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Amidst India’s Reluctance to Adopt Cryptocurrencies, ‘Cryptojackers’ Mint Money off of Indian Websites

Reading Time: 2 minutes by on September 18, 2018 Altcoins, Business, Finance, Investment, News, Tech
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Although Indian regulatory bodies have maintained their distance from cryptocurrencies – this attitude has not deterred ‘cryptojackers’ from indirectly mining cryptocurrencies off of government websites. Per a report by The Economic Times, published on September 17, 2018, ‘cryptojacking’ continues to be a menace for the websites in the country.

Cryptojacking on a Climb

Hackers continue to mine cryptocurrencies taking advantage of innocent people who click on a malicious link sent to them through e-mail.

Clicking the link allows an easy influx of the corrupt crypto mining code into the user’s system. This malicious code then begins mining cryptocurrencies using the oblivious users’ computing power without their consent.

In a nutshell, cryptojacking implies using someone else’s computer without their knowledge to mine cryptocurrencies.

“Hackers target government websites for mining cryptocurrency because those websites get high traffic, and most people trust them,” said security researcher Indrajeet Bhuyan. “Earlier, we saw a lot of government websites getting defaced (hacked). Now, injecting crypto jackers is more fashionable as the hacker can make money.”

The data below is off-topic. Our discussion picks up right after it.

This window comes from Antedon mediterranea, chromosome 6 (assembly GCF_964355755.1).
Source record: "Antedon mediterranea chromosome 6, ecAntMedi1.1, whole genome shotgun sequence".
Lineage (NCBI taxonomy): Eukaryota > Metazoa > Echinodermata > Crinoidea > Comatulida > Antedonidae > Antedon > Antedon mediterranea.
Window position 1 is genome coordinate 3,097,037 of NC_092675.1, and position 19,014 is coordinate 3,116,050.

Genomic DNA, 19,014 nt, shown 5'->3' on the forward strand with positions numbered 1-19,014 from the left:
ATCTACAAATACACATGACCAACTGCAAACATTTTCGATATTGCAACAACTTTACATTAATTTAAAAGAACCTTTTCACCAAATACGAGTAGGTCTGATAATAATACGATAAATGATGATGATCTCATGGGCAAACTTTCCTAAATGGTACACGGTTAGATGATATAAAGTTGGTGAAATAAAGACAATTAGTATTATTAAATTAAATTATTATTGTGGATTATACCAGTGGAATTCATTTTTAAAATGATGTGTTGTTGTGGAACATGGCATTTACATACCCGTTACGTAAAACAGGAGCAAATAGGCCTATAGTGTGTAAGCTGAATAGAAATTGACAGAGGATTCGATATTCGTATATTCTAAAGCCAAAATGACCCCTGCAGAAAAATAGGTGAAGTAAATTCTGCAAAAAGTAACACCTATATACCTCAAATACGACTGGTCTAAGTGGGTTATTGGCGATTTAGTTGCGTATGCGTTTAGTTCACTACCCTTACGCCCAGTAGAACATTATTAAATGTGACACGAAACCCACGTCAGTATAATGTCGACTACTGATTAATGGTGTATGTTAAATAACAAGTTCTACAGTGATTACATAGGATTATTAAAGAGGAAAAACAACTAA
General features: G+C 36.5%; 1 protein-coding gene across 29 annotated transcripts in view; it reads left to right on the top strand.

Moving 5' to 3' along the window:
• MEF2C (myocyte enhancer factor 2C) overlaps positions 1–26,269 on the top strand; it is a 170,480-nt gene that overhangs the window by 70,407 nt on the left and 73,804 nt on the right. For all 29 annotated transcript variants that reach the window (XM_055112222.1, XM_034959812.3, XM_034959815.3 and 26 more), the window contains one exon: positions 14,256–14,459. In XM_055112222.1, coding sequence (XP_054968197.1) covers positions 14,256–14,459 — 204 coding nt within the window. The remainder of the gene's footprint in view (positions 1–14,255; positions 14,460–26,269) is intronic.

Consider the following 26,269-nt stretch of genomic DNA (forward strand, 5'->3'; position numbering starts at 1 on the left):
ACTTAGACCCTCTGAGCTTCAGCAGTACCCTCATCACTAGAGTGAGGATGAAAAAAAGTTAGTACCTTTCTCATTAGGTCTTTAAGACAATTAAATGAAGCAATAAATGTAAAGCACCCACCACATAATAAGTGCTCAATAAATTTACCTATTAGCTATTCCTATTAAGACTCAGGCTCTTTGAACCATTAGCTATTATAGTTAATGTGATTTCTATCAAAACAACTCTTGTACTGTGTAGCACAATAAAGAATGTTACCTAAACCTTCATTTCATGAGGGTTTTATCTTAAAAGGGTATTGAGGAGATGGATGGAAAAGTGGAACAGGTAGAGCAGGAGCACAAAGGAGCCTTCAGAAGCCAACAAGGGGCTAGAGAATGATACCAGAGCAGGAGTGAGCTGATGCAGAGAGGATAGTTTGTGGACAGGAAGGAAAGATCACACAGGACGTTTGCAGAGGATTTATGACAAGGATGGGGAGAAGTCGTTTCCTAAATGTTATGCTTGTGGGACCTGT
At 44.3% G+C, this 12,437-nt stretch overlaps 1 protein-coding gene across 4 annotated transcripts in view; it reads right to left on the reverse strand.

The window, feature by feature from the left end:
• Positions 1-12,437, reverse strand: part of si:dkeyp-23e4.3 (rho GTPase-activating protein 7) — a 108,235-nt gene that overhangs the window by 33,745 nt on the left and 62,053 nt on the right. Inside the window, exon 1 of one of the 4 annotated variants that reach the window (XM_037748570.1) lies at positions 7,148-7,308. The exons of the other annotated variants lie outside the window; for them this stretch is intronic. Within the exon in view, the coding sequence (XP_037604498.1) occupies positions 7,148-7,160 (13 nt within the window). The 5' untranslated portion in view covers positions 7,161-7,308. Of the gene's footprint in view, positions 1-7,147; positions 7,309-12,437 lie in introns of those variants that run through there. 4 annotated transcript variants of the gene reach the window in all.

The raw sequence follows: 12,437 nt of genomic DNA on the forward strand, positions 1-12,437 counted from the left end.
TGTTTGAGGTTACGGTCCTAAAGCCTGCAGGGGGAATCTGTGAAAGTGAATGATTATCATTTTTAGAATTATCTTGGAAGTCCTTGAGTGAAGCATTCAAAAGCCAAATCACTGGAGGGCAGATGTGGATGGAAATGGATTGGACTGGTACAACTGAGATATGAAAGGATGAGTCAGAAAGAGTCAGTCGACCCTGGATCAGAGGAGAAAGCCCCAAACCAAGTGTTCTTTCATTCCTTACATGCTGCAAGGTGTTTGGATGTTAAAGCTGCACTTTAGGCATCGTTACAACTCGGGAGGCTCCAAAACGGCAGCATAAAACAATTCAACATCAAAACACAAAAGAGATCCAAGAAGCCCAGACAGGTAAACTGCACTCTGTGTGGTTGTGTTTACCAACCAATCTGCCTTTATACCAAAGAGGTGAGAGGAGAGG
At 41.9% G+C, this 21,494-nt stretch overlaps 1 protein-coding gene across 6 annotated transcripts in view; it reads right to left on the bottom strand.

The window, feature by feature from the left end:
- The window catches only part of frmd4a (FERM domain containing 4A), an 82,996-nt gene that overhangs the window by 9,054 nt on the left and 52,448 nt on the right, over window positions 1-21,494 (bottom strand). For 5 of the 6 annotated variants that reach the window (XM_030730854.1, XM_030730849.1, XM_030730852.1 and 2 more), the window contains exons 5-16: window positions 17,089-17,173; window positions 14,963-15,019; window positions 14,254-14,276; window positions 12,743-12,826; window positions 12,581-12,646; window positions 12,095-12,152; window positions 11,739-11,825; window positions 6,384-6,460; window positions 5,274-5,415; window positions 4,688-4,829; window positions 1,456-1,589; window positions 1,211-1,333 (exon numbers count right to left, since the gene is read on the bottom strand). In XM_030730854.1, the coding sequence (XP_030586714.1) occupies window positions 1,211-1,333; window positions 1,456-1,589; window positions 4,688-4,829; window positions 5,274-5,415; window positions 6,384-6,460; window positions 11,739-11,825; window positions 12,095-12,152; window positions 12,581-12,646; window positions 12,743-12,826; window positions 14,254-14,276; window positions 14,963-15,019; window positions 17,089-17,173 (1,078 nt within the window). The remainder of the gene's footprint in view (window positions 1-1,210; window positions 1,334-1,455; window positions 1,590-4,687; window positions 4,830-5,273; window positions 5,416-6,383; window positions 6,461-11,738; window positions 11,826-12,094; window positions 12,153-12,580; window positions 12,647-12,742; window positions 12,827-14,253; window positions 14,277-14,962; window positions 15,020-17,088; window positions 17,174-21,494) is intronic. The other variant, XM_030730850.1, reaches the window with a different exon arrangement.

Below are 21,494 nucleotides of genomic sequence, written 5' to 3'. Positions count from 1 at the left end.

According to a report by Fortinet, the cryptojacking malware has witnessed a steep rise in recent times. While the corrupt code impacted 13 percent of all the organizations in Q4 of 2017, Q1 of 2018 saw the malware impact 28 percent of all the companies, more than doubling its footprint.

It is worth pointing out that this is not the first instance that hackers have resorted to cryptojacking to mine cryptocurrencies.

BTCManager reported on May 14, 2018, that Aditya Birla Group, one of India’s largest conglomerate was attacked by hackers to secretly mine Monero (XMR).

Cryptojacking Infests India

The appeal of cryptojacking lies in its invisibility compared to other methods of hacking, say ransomware.

Rajesh Maurya, regional vice-president, India and Saarc, Fortinet said,

“Cryptojackers who manage to develop and maintain a network of hijacked computer systems are able to generate revenue with a fraction of the effort and attention caused by ransomware.” 

As they attract colossal traffic from users, government websites prove to be a useful target for the hackers.

According to some experts, the estimated revenue generated through cryptojacking depends on a number of factors, including the time spent by users on the infected website and the number of systems compromised.

There is a direct relationship between the amount of time spent on the website and the CPU cycles that can be borrowed from the user’s system to mine digital currencies.

This means that longer the time spent by users on the impacted website, better it is for the hackers.

In June 2018, BTCManager reported how a report by the security firm McAfee concluded that cryptojacking incidents have shot up by a staggering 629 percent in 2018, thanks to the low barrier to entry for hackers, which can generate money without too much investment.

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